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Abu Dhabi, UAEFriday 26 February 2021

Teens say yes to work experience

The latest batch of students from Yes to Work, a programme that gives vocational training and work placements to Emirati teenagers, is set to begin work placements across the country.
Robert Anderson, a curriculum specialist in business, teaches a customer service and merchandising class as part of the Yes to Work programme at the Institute of Applied Technology in Dubai. Sarah Dea / The National
Robert Anderson, a curriculum specialist in business, teaches a customer service and merchandising class as part of the Yes to Work programme at the Institute of Applied Technology in Dubai. Sarah Dea / The National

Customer service, sales and storage management. These are not typical career choices for young Emiratis, who nine times out of 10 prefer a government job.

Trying to change this picture, however, is a nationwide programme that prepares high-school students for work placements in retail.

Yes to Work is part of the Absher Initiative, which operates four centres – Abu Dhabi, Al Ain, Al Gharbia and Dubai – with teenagers from around the UAE flocking to attend. During Ramadan, 800 students recently undertook a week of theoretical and vocational training with specialised teachers to prepare them for three weeks of work placements that begin on Sunday.

“The aim is to introduce the students to the actual working environment. It’s the first chance for them to be treated as employees,” says Hanan Madani.

The senior support student services coordinator at the Applied Technology High School points to a large cardboard cut-out outlining the programme, and explains what the initiative is all about – giving young Emiratis their first work experience in the private sector.

“Each student has a portfolio and has to perform exercises like role-play and surveys,” she says.

The free programme is divided into three phases: sales, customer service and storage management. After launching last summer, it is now in its second run with returning phase-two students currently studying customer service while “new joiners” begin phase one.

The programme is open to Emiratis, male and female, between the ages of 15 and 18.

“We try to evaluate them in certain areas, like their English level and their knowledge about work protocol and requirements,” Ms Madani says. “This helps us in designing the programme and finding out the needs of the students because they are not studying this material in school.”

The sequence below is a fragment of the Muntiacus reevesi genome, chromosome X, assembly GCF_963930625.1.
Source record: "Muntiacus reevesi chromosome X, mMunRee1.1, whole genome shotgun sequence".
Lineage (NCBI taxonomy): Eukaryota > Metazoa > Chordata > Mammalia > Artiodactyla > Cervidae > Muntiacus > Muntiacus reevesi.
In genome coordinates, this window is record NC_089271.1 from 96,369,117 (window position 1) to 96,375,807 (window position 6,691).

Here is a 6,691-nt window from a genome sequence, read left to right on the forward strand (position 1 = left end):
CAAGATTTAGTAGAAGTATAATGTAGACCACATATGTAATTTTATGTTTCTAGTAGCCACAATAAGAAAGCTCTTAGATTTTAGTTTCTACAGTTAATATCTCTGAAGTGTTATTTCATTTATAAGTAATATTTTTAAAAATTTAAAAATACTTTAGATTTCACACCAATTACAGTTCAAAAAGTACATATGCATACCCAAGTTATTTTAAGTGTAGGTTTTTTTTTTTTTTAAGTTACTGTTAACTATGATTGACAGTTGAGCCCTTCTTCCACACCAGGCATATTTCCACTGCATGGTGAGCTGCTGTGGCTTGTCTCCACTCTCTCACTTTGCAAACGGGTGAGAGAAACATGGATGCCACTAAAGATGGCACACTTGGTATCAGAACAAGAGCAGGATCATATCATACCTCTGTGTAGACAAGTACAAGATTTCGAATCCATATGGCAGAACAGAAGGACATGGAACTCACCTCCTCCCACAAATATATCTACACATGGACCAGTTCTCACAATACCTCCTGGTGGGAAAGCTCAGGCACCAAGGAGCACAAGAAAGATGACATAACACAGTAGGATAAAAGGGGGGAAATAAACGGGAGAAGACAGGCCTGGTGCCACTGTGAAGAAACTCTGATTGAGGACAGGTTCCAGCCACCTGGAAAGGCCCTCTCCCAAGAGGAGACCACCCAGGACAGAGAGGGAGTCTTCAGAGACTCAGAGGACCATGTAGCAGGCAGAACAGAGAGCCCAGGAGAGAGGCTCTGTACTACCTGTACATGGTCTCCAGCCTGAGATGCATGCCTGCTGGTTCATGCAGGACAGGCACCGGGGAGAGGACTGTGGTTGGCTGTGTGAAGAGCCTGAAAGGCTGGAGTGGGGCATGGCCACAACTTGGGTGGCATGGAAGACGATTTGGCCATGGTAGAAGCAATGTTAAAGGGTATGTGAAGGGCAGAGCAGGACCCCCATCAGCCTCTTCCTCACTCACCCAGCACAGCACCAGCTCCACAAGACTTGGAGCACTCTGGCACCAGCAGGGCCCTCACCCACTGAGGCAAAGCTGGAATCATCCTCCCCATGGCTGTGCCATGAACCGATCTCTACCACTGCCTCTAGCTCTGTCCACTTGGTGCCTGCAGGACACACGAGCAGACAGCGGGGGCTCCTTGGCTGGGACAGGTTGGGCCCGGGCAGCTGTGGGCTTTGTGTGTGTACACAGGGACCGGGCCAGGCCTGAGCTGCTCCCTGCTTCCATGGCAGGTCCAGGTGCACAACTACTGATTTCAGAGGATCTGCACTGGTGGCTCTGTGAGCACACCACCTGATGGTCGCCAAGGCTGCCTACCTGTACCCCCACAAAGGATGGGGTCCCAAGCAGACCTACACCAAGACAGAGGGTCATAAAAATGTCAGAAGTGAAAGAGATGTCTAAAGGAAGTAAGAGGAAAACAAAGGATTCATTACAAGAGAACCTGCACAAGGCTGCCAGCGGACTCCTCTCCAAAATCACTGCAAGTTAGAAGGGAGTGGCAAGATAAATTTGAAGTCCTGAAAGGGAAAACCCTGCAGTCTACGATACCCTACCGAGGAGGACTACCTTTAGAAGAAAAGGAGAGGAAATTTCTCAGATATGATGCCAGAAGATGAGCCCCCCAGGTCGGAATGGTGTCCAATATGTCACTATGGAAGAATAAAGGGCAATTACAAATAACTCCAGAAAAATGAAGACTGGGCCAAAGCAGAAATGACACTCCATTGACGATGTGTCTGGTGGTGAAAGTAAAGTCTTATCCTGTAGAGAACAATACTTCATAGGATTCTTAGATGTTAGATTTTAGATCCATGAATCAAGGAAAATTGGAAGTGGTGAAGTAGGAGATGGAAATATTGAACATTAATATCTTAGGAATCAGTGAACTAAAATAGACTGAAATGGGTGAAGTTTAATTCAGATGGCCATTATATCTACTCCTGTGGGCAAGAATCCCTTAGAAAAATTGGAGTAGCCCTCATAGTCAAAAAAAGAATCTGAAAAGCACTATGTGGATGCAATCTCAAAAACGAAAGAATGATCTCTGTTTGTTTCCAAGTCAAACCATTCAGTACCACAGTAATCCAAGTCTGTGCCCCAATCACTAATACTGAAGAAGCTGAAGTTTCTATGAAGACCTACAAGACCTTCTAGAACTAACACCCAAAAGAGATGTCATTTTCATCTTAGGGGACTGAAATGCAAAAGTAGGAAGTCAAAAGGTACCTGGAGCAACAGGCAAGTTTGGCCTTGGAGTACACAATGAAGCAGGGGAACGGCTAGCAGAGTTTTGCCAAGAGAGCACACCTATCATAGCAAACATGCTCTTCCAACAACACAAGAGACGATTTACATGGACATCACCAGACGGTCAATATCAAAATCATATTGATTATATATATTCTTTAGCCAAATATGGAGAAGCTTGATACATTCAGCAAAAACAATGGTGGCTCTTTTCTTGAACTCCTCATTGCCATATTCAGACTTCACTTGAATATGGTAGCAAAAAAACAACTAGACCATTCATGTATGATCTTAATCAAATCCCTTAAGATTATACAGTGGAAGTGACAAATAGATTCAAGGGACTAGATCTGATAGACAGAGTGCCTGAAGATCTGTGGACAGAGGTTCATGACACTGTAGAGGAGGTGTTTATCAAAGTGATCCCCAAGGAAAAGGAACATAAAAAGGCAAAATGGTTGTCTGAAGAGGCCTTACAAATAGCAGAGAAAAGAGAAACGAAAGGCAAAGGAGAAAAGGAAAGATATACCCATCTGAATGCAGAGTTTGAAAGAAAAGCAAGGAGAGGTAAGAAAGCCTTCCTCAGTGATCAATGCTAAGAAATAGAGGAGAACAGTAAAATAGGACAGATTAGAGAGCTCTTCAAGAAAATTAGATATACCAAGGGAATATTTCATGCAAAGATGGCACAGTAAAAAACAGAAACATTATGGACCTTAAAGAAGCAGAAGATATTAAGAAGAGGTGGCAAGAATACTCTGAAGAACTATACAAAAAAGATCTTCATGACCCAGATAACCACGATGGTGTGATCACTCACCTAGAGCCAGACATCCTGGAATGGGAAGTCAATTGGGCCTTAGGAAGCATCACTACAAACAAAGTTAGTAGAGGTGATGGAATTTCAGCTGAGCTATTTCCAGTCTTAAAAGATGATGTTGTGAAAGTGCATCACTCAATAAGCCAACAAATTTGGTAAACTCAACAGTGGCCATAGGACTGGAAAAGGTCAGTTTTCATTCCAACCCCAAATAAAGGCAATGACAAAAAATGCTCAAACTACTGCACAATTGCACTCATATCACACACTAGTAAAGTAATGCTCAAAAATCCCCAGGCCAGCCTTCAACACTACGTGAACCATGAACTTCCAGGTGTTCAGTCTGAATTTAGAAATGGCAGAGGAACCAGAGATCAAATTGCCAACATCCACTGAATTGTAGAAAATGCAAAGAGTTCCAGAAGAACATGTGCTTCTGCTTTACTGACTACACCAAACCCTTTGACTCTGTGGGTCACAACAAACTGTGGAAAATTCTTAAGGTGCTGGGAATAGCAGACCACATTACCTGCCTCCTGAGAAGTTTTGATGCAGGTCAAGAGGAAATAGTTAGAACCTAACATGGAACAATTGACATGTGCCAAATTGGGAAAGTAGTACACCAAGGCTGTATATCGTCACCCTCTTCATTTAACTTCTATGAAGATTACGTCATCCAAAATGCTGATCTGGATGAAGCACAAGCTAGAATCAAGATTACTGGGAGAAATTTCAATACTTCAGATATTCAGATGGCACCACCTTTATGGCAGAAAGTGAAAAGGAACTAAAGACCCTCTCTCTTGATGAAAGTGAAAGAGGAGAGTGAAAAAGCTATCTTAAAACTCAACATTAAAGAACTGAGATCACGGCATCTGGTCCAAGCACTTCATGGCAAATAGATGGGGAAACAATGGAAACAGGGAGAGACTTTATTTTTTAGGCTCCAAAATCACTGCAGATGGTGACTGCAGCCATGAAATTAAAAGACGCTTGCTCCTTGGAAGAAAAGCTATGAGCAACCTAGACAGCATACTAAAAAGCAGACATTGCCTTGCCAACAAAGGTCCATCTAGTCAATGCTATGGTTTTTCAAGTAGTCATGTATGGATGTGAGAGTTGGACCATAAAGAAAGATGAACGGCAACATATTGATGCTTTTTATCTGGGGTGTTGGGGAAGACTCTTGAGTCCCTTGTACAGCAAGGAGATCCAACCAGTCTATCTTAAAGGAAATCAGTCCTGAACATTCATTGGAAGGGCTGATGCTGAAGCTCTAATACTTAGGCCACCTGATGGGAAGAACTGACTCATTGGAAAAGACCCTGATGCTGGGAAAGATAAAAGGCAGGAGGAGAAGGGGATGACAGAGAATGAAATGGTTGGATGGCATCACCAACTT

As would be the case in a work environment, there is a dress code in place for the programme. Girls have to wear abayas and shaylas and the boys wear kanduras, unless they are placed in companies, such as Adnoc, which have specific dress codes. For training, the students also wear coloured arm bands, signifying which phase they are in.

For placements, Ms Madani says students are thoroughly scrutinised. “Their supervisors monitor their attendance and assign them some tasks. The students also have to follow the rules and regulations of the placement provider.”

At the end of this journey, those successful are rewarded with not just personal fulfilment, knowledge and experience, but with a certificate and a performance-based stipend provided by the Abu Dhabi Centre for Technical and Vocational Education and Training (Actvet).

The demand for retail workers has never been greater as the sector is the fastest growing in the UAE, accounting for 20 per cent of the country’s workforce and 20 per cent of its GDP. Ms Madani says the aim of the programme is to show Emirati students how important it is to the country so that they are able to fill roles typically occupied by expatriates. “Also, it shows companies and organisations that we have qualified young Emiratis who are able to work in all different jobs.”

Majida Rashid, from the Al Jazirah Institute of Science and Technology business faculty, teaches sales to phase one students. With more than two decades of industry and academic experience, she is well placed to share her wisdom.

“It’s very important to have this experience. We can teach theory, but unless the students go to work they cannot realise what work is.” Yes to Work, she adds, is “an excellent way of giving the students a taste of what worklife is and easing them into adulthood”.

The programme, she says, draws upon other vocational business courses, just as she draws on her own experience in strategic marketing. “I tell them how to be successful businessmen and businesswomen. I give them examples of successful Emirati businessmen and women and how they can aspire to become like that.”

When it comes to motivation, Ms Rashid’s lessons go right for the heart. “The first thing I tell them is that their country needs them, that they are the future of their country. I tell them how proud Sheikh Zayed would be of them.” Then, she points out: “The Prophet Mohammed was a shepherd, so how can we say any work is beneath us?”